The three-digit telephone number – 9-1-1 – became the official emergency number for people throughout the United States to call for emergency assistance in October 1999. As designated by former President Bill Clinton, it is intended as a nationwide telephone number that gives the public fast and easy access to a Public Safety Answering Point (PSAP). However, the first efforts for creating a national emergency number, began more than 40 years earlier.
In 1957, the National Association of Fire Chiefs recommended using a single number for reporting fires in the United States. Ten years later, in 1967, the President's Commission on Law Enforcement and Administration of Justice recommended a "single number should be established" nationwide for reporting emergency situations. Other federal government agencies and various governmental officials supported and encouraged the recommendation. As a result, the President's Commission on Civil Disorders turned to the Federal Communications Commission (FCC) for action.
The FCC met with the American Telephone and Telegraph Company (AT&T) in November 1967 to find a means of establishing a universal emergency number that could be implemented quickly. AT&T announced in 1968 that it would establish the digits 9-1-1 (nine-one-one) as the emergency number throughout the United States.
9-1-1 was chosen because it is brief, easily remembered, can be dialed quickly, and is a unique number, never having been used as an office code, area code, or service code.
Congress backed ATT's proposal and passed legislation allowing use of only the numbers 9-1-1 when creating a single emergency calling service, thereby making 9-1-1 a standard emergency number nationwide. A Bell System policy was established to absorb the cost of central office modifications and any additions necessary to accommodate the 9-1-1 code as part of the general rate base.
Senator Rankin Fite completed the first 9-1-1 call made in the United States in Haleyville, Alabama on February 16, 1968 through Alabama Telephone Company. On February 22, 1968, Nome, Alaska implemented 9-1-1 service.
In March 1973, the White House's Office of Telecommunications issued a national policy statement recognizing the benefits of 9-1-1, encouraging nationwide adoption of 9-1-1, and providing for the establishment of a Federal Information Center to assist governments in planning and implementation.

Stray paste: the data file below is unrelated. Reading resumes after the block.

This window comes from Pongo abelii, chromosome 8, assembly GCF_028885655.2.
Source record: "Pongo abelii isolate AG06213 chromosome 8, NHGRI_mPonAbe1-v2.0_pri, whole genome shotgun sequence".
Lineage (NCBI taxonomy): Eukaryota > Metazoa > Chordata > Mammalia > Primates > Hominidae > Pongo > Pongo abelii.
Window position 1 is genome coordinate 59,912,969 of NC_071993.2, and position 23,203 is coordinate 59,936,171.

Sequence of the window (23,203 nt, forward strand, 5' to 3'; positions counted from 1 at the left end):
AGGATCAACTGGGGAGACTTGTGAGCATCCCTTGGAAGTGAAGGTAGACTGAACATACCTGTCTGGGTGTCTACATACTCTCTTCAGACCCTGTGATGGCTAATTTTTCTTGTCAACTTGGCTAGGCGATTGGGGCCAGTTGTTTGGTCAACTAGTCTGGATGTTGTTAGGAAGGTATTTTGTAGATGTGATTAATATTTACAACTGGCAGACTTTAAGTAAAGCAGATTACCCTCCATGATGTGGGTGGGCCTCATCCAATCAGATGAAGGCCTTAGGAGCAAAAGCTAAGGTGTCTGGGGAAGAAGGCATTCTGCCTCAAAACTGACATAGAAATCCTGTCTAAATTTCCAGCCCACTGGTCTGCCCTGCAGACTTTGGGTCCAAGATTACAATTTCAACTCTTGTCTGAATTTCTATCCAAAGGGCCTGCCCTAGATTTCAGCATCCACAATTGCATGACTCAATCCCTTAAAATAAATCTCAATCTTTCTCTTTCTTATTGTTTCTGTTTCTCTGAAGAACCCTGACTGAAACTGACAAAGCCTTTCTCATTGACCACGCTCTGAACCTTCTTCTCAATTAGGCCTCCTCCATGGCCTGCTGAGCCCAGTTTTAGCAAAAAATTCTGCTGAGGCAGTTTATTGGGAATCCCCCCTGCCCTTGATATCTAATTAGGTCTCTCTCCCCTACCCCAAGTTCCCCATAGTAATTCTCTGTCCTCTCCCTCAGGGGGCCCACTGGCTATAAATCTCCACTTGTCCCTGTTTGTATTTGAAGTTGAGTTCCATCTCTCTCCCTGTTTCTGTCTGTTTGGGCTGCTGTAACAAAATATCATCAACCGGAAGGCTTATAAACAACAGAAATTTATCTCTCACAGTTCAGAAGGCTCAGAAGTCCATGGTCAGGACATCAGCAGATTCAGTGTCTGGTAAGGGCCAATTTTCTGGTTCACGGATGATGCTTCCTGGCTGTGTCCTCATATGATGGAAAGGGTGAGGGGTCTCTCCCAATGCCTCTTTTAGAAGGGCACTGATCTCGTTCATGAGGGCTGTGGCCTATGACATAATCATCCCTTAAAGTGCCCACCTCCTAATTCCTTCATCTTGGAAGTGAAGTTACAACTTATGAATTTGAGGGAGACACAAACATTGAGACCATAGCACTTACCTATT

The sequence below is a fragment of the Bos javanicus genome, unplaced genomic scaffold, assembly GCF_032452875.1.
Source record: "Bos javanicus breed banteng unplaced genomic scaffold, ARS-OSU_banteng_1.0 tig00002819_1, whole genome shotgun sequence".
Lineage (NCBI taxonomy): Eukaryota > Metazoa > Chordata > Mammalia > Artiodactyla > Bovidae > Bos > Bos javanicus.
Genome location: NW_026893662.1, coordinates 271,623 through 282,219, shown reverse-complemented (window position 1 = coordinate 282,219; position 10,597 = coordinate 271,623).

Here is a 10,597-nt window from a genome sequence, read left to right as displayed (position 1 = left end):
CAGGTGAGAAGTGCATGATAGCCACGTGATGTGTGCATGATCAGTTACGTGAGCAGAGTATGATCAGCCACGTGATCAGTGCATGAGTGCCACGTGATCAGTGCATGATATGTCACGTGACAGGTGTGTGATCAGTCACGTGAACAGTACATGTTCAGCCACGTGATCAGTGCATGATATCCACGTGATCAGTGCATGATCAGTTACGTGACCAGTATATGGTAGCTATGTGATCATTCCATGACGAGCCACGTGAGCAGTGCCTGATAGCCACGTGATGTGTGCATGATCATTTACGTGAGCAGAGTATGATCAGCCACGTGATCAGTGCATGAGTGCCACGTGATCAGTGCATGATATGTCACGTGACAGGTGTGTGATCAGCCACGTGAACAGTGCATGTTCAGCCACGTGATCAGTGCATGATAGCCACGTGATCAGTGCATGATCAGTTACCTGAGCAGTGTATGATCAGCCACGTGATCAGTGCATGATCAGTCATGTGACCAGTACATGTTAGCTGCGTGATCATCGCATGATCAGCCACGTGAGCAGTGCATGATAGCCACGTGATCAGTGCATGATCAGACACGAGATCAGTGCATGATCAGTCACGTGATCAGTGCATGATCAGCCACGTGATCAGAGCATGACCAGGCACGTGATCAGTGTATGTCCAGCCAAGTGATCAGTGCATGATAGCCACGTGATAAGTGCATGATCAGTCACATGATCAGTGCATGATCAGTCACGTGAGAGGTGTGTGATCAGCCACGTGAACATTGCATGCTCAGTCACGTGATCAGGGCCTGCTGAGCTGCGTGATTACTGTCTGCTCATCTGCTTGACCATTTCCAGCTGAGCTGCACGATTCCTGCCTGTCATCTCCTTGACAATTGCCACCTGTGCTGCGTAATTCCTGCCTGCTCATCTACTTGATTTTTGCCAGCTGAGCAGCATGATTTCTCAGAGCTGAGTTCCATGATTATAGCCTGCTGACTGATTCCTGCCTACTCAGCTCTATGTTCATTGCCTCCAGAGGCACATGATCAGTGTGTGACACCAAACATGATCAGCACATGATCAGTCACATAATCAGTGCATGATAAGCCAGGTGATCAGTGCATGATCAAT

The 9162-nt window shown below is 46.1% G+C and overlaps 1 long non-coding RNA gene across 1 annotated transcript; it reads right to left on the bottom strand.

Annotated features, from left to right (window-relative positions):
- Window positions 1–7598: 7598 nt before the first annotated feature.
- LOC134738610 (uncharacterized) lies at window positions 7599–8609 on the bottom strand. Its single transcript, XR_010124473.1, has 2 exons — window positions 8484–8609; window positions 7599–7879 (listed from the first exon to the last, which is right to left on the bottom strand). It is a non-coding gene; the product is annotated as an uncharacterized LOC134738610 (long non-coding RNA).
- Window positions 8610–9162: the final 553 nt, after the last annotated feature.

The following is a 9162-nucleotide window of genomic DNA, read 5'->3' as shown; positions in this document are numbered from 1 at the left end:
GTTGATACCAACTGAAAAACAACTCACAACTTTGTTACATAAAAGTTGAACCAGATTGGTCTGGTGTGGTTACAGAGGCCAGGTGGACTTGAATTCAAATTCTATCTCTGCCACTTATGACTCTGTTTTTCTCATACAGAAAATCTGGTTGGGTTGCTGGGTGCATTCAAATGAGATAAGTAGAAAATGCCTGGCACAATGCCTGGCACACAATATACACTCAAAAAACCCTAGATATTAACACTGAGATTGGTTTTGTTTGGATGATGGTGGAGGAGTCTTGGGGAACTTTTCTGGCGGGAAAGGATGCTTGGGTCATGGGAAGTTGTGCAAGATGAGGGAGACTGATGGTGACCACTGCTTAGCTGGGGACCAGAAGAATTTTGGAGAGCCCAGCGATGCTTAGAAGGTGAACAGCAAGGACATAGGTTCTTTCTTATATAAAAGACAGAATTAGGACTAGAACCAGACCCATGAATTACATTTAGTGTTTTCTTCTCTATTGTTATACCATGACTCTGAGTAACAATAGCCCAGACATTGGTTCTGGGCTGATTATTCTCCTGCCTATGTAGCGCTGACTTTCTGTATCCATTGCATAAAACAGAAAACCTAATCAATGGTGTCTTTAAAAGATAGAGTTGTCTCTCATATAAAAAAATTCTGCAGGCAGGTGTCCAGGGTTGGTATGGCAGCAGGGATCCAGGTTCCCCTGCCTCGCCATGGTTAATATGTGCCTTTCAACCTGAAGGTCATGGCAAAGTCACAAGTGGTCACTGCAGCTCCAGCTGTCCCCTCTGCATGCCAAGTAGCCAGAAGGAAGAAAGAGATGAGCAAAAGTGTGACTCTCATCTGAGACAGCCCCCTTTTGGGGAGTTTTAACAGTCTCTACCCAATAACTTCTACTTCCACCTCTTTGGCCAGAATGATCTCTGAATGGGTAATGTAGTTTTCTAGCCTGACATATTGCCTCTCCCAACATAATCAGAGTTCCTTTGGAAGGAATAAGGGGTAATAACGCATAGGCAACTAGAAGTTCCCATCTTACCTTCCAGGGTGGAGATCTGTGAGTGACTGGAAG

Initially, this service simply connected a caller to the nearest PSAP to their house. While this was better than no centralized emergency call handling system, it was still limited. Callers who lived at the outskirts of city or county limits sometimes had their calls routed to a neighboring city or county's 9-1-1 PSAP because it was physically closer to their house than the PSAP in their jurisdiction.
AT&T began developing a sophisticated feature, "selective call routing," for 9-1-1 in the early 1970s, with a pilot program in Alameda County, California. With selective call routing, calls placed from a home or business are sent to the appropriate PSAP responsible for sending help to that location. The feature also provides call-takers with a digital display of the caller's telephone number – the first, crude effort at what we now know as "Caller ID.″
By the end of 1976, 9-1-1 was serving about 17% of the population of the United States. In 1979, approximately 26% of the U.S. population had 9-1-1 service, and nine states had enacted 9-1-1 legislation. 9-1-1 service was growing at the rate of 70 new systems per year. By 1987, those figures had grown to show 50% of the U.S. population had access to 9-1-1 emergency service.
About this time, Canada recognized the advantages of a single emergency number and chose to adopt 9-1-1 rather than use a different means of emergency reporting, thus unifying the concept and giving 9-1-1 international stature.
As technology evolved, so did 9-1-1, growing from Basic 9-1-1 service to Enhanced 9-1-1 service (E9-1-1), which provided call-takers with a caller's address along with the phone number. The advent of wireless technology enabled telecommunicators to receive the telephone number of cellular callers in 1998. In 2001, a GPS-estimated location of the cellular caller accompanied the phone number.
With E9-1-1, local PSAPs are responsible for paying network trunking costs according to tariffed rates, and for purchasing telephone answering equipment from the vendor of their choice.
At the end of the 20th century, nearly 93% of the U.S. population was covered by some type of 9-1-1 service. Ninety-five percent of that coverage was Enhanced 9-1-1. Approximately 96% of the geographic U.S. is covered by some type of 9-1-1.
With the invention of Internet-enabled phone lines, such as Voice-Over-Internet-Protocol (VoIP), and the ability to transmit data – such as text messages, pictures, and video over fiber-optic telephone lines – 9-1-1 is adapting. Next Generation 9-1-1 (NG9-1-1) is being deployed nationally, and the face of emergency communications continues to shift as the technology behind how we communicate expands.